Narragansett Brewing Company has a rich New England history. Here’s how it fell into ruin and rose again, now claiming a spot as one of the top 50 breweries in the U.S.
Source: 10 Things You Should Know About Narragansett Beer | VinePair
Take a look at the original 1955 recipe card from the Campbell Soup test kitchen.
Source: 5 Things You Didn’t Know About Campbell’s Iconic Green Bean Casserole
A young, enterprising couple set their sights on a small town with big appeal. They built their taproom from the inside out, and, 32 brews later, it’s now a local hub.
Source: Decidedly Sylva: Innovation Brewing Company – Our State Magazine
Without yeast, bread wouldn’t rise and beer wouldn’t foam. As Nicholas Money’s new book, The Rise of Yeast, points out, it leaves its mark on other foods, too, including coffee, and even chocolate.
Source: The Rise Of Yeast: How Civilization Was Shaped By Sugar Fungi
Certified Cicerone Benjamin Weiss offers insider information to help the average drinker decode a craft beer menu.
Source: A Drink for the People – Life & Thyme
The idea that butter is bad for you is relatively new. In the past, it was seen as an essential and delicious food, filling and rich in saturated fat, butyrate, and the fat-soluble vitamins A, D, and K2. In the 1950s, though, researchers found a correlation between high daily saturated fat intake and heart disease deaths. What most people don’t know is that the study’s findings were not consistent, and the author of the study cherry-picked the six countries where heart disease deaths rose along with saturat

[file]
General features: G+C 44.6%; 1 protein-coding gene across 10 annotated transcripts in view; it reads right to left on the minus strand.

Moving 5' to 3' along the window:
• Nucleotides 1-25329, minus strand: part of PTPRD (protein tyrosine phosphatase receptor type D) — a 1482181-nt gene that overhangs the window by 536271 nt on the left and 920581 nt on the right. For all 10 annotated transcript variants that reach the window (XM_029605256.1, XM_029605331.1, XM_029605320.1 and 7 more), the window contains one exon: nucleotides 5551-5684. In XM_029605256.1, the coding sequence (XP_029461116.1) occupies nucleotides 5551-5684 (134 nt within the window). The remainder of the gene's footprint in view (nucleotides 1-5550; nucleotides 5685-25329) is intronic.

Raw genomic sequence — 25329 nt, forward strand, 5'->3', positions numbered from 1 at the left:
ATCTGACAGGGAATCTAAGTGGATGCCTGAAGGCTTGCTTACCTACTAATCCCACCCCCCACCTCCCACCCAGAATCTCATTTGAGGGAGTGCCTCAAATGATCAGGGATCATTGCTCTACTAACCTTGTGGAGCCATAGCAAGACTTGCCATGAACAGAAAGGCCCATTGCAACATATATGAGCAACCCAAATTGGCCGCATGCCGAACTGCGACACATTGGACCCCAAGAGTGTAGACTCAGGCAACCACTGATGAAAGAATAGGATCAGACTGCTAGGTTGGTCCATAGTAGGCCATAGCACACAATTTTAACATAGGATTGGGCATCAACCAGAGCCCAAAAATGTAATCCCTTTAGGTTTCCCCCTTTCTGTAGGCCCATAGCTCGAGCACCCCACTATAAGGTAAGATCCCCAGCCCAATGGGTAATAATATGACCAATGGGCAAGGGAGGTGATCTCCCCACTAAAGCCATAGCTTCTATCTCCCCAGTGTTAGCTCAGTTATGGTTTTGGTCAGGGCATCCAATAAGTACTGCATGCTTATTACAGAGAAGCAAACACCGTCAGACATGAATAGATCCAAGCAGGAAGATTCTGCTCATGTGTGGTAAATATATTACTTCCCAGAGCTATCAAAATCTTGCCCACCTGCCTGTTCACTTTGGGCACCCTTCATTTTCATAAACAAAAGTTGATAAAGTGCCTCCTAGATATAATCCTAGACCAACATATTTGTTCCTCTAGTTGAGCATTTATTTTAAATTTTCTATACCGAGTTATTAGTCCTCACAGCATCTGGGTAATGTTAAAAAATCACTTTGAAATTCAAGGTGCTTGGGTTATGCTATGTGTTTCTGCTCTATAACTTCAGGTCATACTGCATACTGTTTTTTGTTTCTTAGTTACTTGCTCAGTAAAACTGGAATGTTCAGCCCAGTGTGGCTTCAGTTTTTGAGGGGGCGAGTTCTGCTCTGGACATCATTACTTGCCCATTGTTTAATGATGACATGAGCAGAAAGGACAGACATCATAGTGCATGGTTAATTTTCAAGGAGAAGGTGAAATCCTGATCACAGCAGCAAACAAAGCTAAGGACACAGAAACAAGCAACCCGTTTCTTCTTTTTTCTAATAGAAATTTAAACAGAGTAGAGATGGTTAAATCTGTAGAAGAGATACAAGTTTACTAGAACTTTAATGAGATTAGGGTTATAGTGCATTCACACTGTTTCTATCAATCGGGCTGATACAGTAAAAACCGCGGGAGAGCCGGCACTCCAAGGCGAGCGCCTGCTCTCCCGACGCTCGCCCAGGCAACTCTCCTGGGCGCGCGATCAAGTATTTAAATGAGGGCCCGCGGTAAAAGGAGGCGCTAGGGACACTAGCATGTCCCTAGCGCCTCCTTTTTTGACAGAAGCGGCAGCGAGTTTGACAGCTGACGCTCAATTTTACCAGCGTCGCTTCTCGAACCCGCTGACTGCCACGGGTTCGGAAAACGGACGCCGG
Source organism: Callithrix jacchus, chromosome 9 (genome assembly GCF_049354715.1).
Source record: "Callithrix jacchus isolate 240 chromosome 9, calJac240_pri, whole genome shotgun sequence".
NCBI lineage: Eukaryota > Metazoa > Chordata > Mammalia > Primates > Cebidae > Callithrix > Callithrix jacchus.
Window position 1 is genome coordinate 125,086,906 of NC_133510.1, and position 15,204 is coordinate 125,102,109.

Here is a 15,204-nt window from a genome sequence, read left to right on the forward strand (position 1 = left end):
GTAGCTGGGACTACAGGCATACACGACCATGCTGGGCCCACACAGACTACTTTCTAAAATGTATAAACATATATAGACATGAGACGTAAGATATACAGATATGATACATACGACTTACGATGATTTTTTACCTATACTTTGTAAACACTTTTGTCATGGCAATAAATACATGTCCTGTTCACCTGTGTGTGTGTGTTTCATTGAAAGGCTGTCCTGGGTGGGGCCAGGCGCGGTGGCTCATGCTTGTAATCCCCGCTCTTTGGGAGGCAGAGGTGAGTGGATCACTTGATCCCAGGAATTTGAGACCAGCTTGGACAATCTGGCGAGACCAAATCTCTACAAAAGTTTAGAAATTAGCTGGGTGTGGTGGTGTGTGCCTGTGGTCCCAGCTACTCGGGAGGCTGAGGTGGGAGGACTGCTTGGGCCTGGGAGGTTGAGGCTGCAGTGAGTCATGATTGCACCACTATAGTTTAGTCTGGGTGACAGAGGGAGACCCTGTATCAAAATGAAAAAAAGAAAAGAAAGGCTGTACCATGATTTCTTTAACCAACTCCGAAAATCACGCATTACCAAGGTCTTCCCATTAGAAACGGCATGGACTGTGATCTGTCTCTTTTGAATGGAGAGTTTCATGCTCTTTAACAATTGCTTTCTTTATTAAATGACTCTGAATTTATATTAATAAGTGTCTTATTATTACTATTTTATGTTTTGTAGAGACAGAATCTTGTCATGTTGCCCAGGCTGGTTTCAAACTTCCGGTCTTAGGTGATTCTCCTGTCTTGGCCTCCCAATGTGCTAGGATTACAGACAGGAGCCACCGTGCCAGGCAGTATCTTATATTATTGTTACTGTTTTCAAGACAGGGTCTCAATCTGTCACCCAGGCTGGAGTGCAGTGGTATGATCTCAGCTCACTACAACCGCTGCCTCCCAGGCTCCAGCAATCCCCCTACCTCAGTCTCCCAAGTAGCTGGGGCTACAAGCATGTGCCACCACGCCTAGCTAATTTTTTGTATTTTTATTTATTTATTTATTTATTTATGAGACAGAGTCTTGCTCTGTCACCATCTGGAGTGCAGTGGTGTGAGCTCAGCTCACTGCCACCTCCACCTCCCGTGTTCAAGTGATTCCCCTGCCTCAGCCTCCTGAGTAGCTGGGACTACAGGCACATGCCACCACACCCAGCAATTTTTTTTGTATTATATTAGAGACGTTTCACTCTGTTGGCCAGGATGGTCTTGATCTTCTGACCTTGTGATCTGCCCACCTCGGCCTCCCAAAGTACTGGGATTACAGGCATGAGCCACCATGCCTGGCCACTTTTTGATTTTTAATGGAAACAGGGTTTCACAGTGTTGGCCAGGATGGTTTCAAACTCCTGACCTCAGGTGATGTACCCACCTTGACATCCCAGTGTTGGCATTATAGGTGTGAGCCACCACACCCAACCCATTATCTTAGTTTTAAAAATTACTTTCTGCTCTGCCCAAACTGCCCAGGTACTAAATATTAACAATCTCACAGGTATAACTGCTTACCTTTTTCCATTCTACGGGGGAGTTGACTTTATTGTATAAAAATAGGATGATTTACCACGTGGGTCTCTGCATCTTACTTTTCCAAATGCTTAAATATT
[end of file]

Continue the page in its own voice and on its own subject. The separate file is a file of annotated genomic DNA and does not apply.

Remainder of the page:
Source: Why You Should Eat Butter | Fix.com
Why do you need a scale versus just measuring cups? It’s almost entirely for the flour. When scooping flour out of a bag with a measuring cup, every person doing it (and every time you do it) will garner a scoop with a different density. The flour can get smashed down and then you get more than needed, or it can be a little too fluffy and you’ll have less than desired. In short, the cup of flour in a measuring cup is not always the same one cup of flour called for. With a scale, you’re getting exact amounts in grams. It’s just the better way to go.
Source: Bread Baking 101 for Beginners | The Art of Manliness